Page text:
Mount Linn Revisited

Northern California’s Coast Range

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A view from Mount Linn toward the Pacific Ocean and the distant King Range.

Mount Linn–also called South Yolla Bolly Mountain–is the highest point in the Coast Range of northern California. It is located to the west of Corning but the area might as well be a world away from the population centers of the state; it is rarely noticed by travelers as they drive Interstate 5. Once off the interstate, scenic forest service roads still take nearly 2 hours to wind to the trailhead. I revisited this fine mountain in July of 2016 to set up a photo-monitoring plot along the Bigfoot Trail and took the time to also map the vegetation on the mountain–particularly the grove of foxtail pines near the summit. This is one of the smallest (12 acres) and most isolated groves for the entire species and one that I am very much concerned about due to climate change. Shasta firs are encroaching upon the trees as snowpack declines and temperatures warm. I was happy to see the trees doing well and many young foxtails sprouting up–just not as many as there are young firs.

Forest Vegetation of Mount Linn

Below is a map showing the forest alliances in the upper elevations of the mountain, generally above 7,000′. The darkest green on the eastern part of the ridge is the 12 acre foxtail pine grove, that will be discussed in more detail later in the blog.

Forested Vegetation of Mount Linn

Forested Vegetation of Mount Linn

Shasta Fir Alliance
Pure forests of Shasta Fir (Abies magnifica ssp. shastensis) are common on flatter benches.

Pure forests of Shasta fir (Abies magnifica ssp. shastensis) are common on flatter benches.

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Western White Pine – Shasta Fir Alliance
Western white pine (pinus monticola) and Shasta fir mixed forest is common on the steeper north-facing slopes.

Western white pine (Pinus monticola) and Shasta fir mixed forest is common on the steeper north-facing slopes.

A high intesity burn from 2008 has opened up small pockets in the Shasta fir - western white pine forests.

A high intensity burn from 2008 has opened up small pockets in the Shasta fir – western white pine forests.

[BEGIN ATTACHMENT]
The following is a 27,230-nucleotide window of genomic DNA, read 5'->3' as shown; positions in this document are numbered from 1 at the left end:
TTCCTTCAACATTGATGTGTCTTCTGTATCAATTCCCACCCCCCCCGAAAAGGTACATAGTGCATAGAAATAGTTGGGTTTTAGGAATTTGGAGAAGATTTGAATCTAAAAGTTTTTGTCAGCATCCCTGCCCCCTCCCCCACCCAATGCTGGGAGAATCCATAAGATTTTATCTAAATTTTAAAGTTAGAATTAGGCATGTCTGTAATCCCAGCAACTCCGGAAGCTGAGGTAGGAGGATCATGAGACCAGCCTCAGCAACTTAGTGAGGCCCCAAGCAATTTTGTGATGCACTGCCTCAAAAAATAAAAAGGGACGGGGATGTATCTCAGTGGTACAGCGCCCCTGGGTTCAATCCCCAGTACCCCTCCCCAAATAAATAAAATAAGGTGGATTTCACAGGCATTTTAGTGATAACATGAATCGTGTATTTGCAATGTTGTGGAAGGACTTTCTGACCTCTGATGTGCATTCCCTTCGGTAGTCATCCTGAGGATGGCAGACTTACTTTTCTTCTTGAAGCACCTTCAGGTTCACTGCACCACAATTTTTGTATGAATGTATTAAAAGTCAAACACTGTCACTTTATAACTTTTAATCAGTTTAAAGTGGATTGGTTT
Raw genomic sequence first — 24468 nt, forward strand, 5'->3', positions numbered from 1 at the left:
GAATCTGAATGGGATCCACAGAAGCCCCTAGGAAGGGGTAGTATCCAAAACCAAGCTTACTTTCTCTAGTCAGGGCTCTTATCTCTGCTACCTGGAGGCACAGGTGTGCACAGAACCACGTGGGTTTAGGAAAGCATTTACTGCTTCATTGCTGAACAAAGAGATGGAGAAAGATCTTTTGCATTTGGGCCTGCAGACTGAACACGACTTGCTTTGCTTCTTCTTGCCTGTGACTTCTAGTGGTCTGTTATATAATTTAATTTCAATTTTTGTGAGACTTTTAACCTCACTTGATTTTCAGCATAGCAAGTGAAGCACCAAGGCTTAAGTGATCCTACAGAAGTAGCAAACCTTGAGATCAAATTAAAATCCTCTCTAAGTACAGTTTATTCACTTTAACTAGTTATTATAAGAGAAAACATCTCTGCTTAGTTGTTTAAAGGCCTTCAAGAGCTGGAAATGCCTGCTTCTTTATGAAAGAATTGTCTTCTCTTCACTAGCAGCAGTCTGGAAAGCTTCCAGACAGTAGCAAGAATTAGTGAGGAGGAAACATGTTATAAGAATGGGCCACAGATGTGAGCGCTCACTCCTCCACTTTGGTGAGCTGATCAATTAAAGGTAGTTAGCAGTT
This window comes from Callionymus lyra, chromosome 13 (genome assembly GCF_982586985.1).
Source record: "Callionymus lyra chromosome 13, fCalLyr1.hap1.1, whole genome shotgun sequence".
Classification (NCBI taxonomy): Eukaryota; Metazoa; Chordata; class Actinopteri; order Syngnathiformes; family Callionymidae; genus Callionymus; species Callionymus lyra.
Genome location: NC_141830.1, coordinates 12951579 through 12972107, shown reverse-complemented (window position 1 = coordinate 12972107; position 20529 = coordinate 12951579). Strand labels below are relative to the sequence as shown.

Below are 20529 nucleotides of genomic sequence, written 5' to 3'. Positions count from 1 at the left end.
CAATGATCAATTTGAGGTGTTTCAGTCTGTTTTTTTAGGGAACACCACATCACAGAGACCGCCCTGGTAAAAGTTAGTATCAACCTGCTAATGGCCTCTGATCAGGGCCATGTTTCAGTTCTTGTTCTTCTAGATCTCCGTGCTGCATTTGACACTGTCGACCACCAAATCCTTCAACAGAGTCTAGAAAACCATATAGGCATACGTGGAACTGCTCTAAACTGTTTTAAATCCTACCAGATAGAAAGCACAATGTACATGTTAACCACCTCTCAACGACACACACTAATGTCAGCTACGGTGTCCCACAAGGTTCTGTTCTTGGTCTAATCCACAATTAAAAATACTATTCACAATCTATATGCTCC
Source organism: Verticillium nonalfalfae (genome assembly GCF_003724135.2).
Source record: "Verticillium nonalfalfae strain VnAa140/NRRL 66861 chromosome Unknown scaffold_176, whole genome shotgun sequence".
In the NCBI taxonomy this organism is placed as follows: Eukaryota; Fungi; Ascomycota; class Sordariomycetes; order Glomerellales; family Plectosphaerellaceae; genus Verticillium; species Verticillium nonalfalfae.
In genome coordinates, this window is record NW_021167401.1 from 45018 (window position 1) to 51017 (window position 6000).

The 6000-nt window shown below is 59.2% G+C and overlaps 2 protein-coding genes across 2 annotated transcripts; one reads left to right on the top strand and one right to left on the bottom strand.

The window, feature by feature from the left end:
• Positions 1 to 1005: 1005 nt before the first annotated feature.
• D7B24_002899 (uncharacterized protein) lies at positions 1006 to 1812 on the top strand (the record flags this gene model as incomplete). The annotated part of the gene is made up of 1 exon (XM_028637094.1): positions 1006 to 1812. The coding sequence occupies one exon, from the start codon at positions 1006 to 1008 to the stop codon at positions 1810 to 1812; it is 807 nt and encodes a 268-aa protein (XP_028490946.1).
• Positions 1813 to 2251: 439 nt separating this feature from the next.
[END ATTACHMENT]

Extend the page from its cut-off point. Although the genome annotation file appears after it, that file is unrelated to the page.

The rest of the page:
Jeffrey Pine Alliance
Jeffrey pine (Pinus jeffreyii) are common on the upper south-facing slopes.

Jeffrey pine (Pinus jeffreyii) are common on the upper south-facing slopes (photo from 2009).

Status of the 12 acre Foxtail Pine grove – Foxtail Pine Alliance

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This is the foxtail pine grove, all 12 glorious acres of it, with scattered western white pine and Shasta fir, which are becoming more common.

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The heart of the grove.

Quintessential foxtail pine grove -- with well spaced trees and sparse understory.

Quintessential foxtail pine grove — with well spaced trees and sparse understory.

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This rocky, north-facing bench is full of new seedlings which now have a longer growing season due to lack of summer snowpack.

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Another view from the other side of the basin–look at all those young firs!

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Young Shasta fir recruitment under an old foxtail pine.

Selected herbaceous plants

Other Resources

7 thoughts on “Mount Linn Revisited

  1. Thanks for the intrepid blog detailing the Foxtail Pines on Mt Linn…..looks like an amazing area and I am sure you had the S Yolla Bolly’s to your self! I admire your passion for seeking out the wonders of the conifer world in the Klamath Mts. Based on your conifer book we are looking forward to a hike to Cook and Green Pass later this month.

  2. Great photos! I spent some time in the Yolla Bollas doing Forest Inventory and Analysis Plots in the early 2000s (East-West Forestry) and never saw another soul the whole time. Beautiful, yet one of the generally underappreciated Wilderness areas in northern California. I imagine it gets quite a bit of visitors during hunting season but that’s probably it.

    • Small world: just inspected Tom Gaman and Ron Arnett’s FIA certification plots on the Lassen over the past couple of weeks. Laura and I found one FIA plot along the Kingsley Lake Trail on the south-facing side.

  3. I was up on Mount Linn Memorial Day Weekend this year to see this stand of foxtail pines specifically and to locate the western junipers on the western flanks of Solomon Peak. This stand is quite the relic and was quite the experience for myself and cohort Laura. There was still a lot of snow on the ground so the red fir seedlings were not really apparent. The mature foxtails looked to be in good shape despite the on-going drought which was encouraging. While dropping down to the Foxtail Saddle from Mount Linn, I noticed one tree growing in the rocky crags of the summit on the northwest aspect; it looked to be a whitebark pine and I am wondering if you noticed it yourself? Griffin & Critchfield’s excellent paper (PSW – 82/1972) doesn’t have an ‘X’ for P. albicaulis for that part of the map and CalFlora doesn’t either: perhaps an opportunity to confirm and expand the range of a California conifer? It may have been a P. monticola…seems I need to get back out there sooner than later.

  4. I worked with Tom and Ron for close to 5 years. I really enjoyed it and got to see all of California’s National Forests minus two or three (eastside sierras). Everything from the Cleveland in San Diego to the Klamath just south of Mt Ashland. Tom and Ron are both great guys.

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